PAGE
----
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Boxing For Beginners: The Ultimate Guide



We all want to be in control;control of our minds, bodies, situations, or life. Learning how to box puts us in that place. Being around this sport and in it reassures us that we are aware and in control. We are all beginners at some point. For you, that point is now. So, how do you get started in the sweet science of boxing? Let’s take a look at the Ultimate Adrenalist Guide for boxing beginners.

Boxing For Beginners: The Ultimate Guide

Equipment Needed

There are three pieces of equipment you will always use as a boxer: bag gloves, hand wraps and a jump rope. When you’re ready for sparring, gear such as a mouthpiece, cup and head gear, will be needed, but that’s only after you have mastered the sweet science enough to step into the ring. Don’t get ahead of yourself and don’t rush it. Rushing this sport only leads to a bad experience. The hand wraps that work best are 180 inches long, have a loop for your thumb, a Velcro closure and have elasticity to the material. Gloves are sized according to the size of your hands. It is an old myth that you use heavier gloves to improve your hand speed. Just think: muscle memory. If you throw slower with heavier gloves, then you will throw slower without. As for your jump rope, a plastic speed rope is best with a ball bearing handle so that the rope can spin freely. To measure the proper length for your rope, pull both handles up toward your shoulders and step on the middle of the rope with one foot. Handles should hit at the top of the shoulders.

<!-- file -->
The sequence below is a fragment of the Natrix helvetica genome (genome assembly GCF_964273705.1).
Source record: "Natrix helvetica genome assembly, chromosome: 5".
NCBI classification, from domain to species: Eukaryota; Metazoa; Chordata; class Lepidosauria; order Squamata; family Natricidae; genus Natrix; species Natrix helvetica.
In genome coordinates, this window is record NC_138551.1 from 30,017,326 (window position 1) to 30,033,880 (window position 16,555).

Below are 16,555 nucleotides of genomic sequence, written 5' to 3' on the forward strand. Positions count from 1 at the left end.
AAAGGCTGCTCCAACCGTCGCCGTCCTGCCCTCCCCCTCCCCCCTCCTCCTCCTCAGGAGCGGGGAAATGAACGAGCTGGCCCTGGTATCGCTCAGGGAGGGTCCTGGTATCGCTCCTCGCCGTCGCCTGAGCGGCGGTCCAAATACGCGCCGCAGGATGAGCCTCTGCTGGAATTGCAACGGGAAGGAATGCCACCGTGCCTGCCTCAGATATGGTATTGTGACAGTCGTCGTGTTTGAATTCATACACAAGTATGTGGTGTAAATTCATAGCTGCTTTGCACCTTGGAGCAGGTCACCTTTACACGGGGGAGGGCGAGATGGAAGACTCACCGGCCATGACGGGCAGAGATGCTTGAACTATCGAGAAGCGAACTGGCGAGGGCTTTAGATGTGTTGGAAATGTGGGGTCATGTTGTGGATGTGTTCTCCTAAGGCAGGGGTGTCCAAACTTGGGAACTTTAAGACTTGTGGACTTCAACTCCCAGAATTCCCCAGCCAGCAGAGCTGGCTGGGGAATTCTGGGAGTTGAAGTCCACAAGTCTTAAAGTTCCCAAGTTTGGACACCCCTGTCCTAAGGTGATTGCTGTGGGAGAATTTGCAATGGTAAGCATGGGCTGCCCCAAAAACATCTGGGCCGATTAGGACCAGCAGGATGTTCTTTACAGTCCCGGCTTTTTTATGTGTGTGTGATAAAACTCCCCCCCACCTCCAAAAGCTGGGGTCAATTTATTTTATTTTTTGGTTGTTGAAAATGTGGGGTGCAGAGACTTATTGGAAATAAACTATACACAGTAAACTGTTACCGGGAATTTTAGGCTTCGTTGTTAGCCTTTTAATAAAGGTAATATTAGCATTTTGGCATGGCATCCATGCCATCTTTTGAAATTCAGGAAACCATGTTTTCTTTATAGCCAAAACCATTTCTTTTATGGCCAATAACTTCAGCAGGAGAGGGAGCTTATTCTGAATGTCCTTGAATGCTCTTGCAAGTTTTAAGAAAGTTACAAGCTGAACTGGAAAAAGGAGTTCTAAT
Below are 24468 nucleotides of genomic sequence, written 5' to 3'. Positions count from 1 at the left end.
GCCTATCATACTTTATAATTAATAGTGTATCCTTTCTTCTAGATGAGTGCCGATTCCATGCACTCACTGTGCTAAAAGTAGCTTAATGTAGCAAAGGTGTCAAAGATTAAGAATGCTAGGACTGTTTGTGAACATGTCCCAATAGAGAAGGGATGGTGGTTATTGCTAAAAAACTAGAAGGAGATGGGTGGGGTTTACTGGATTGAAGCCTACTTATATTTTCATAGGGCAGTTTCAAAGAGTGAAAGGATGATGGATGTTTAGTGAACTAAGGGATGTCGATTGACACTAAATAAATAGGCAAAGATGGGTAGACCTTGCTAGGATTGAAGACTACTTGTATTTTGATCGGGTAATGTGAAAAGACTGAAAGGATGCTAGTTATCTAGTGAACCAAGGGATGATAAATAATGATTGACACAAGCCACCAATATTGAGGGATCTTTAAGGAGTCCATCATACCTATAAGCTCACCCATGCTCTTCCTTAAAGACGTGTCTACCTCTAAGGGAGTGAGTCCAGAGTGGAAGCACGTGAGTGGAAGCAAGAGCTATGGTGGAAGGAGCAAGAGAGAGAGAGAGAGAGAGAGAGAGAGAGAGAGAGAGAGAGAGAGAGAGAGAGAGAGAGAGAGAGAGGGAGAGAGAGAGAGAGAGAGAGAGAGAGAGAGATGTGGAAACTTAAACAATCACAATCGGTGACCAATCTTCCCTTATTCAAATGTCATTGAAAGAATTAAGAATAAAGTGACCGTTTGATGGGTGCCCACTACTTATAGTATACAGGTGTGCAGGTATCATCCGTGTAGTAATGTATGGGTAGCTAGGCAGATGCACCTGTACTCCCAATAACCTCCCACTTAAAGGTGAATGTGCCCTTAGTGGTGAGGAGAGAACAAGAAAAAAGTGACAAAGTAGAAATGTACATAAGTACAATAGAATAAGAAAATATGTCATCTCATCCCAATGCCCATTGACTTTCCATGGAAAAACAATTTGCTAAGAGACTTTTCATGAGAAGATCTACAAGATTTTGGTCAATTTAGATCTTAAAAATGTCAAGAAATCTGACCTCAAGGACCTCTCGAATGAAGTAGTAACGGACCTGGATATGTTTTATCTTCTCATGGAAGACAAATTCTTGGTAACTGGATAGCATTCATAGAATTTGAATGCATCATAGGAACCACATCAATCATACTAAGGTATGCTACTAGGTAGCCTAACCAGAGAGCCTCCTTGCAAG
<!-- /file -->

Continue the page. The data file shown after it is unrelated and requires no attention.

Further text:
A Beginner's Guide To Boxing

Learn The Basics

Finding the right gym

First, look for a good boxing gym in your area. The gym doesn’t need to be pretty, but it does need to have functioning equipment (properly hung punching bags and speed bags). Contrary to what you see in movies, a boxing gym does not need to be dirty to be a “real” gym. Find a gym that believes in cleanliness.

Finding the right trainer

It is always best to learn from a trainer with boxing experience. If you step into a boxing gym and they ask you to get in the ring to spar within a week or two, find another trainer and/or gym. A good trainer will stick with the basics until you start to master them. Combinations will be added as you progress and your technique should face constant critique. The key to becoming a good boxer or even just being able to throw a great punch, is relaxation and throwing your punches from the core of your body. It will come. Slowly at first, but you will eventually get it with lots of practice.